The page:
Black Ri?

Baking By Skirt Updated 16 Oct 2009 , 8:51pm by vinman9

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Skirt Posted 15 Oct 2009 , 12:29am
post #1 of 9

I want to make Halloween cookies but am unsure about coloring RI black. Is it like regular icing where you need to just add alot of color? Is there a hidden trick? Can too much color ruin the RI?
Also, can you put other colors on top of it? i.e., eyes on a black cat.
I haven't made many cookies so be gentle! icon_smile.gif

8 replies
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bbmom Posted 15 Oct 2009 , 12:44am
post #2 of 9

If you use americolor you add alot but not as much as wilton. Start with any dark color, not white, then add enough black to get black. I usually take all my leftover colors of icing and mix them together, then add black. You can also add cocoa powder to darken it if you want your black to taste like chocolate. Yes you can put other colors on top, just make sure the black is good and dry first.

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luv2bake6 Posted 15 Oct 2009 , 1:31am
post #3 of 9

I've never had success with Wilton. I use the americolor and add it to brown colored icing or one that i've added cocoa to. Good luck to you!

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cookie_fun Posted 15 Oct 2009 , 4:27am
post #4 of 9

No matter what brand you use, I have found that letting the color "rest" before applying to the cookies helps the color deepen a little.

Good luck!

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Skirt Posted 15 Oct 2009 , 5:45am
post #5 of 9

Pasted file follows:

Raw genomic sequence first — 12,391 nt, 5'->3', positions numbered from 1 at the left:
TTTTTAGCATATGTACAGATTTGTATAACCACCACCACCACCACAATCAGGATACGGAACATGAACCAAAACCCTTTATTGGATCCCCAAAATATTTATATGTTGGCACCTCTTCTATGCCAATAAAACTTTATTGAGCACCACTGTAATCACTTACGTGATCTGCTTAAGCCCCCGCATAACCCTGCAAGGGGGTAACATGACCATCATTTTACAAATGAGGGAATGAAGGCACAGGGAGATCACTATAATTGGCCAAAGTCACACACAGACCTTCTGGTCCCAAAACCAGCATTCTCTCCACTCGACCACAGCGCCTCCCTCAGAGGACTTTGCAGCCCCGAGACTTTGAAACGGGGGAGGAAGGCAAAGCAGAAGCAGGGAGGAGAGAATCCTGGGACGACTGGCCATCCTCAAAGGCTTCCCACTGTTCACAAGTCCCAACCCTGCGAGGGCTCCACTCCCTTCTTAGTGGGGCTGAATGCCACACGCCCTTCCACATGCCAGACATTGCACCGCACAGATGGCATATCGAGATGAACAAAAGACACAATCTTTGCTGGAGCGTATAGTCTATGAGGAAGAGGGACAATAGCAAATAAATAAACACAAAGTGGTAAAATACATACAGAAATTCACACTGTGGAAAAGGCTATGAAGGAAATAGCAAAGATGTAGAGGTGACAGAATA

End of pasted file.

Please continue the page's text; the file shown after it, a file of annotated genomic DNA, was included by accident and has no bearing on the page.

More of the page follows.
Thanks for the tips and advice!

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vinman9 Posted 15 Oct 2009 , 12:36pm
post #6 of 9

Another question about black - I've seen some really cool spiderweb cookies where folks have used a white (or other colored) base with black lines; it looks like they were done at then same time and then a toothpick was dragged through for the web look. How can that be done without the black bleeding into the white?? What is the secret? Thanks!

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TracyLH Posted 16 Oct 2009 , 4:03pm
post #7 of 9

Two things icon_biggrin.gif :

To get a deep black, I add Hershey's Special Dark to my RI (a trick SweetDreamsAT told me) and then I add my Americolor Super Black. Don't go as deep as you think you might need to as you need to let it sit overnight and then the color will deepen. This way you do not use as much black as you might otherwise.

For the second, the trick to not having your black bleed into your white it is have them both the same consistency and overall with both, have them not too runny. Also, using the technique explained above to get a deep black helps greatly.

Hope this helps!

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JenWhitlock Posted 16 Oct 2009 , 7:23pm
post #8 of 9

just to expand on what Tracy said.
the trick to not having the colors bleed (black, blue, green, red, whatever)
is letting the color sit, preferably overnight (and not using too much color).
if you use it fresh it will bleed - not right away - like the next day or something - just to annoy the stink out of you! icon_mad.gificon_rolleyes.gif
(then again, if you use really 'old' icing you are more likely to get the dreaded popped holes...)

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vinman9 Posted 16 Oct 2009 , 8:51pm
post #9 of 9

Thanks Tracy and Jen! I really appreciate the advice, and judging from your beautiful cookies, you both know what you're talking about! thumbs_up.gif

I figured that the secret was to take pictures as soon as they were decorated, before the "inevitable!" icon_rolleyes.gif

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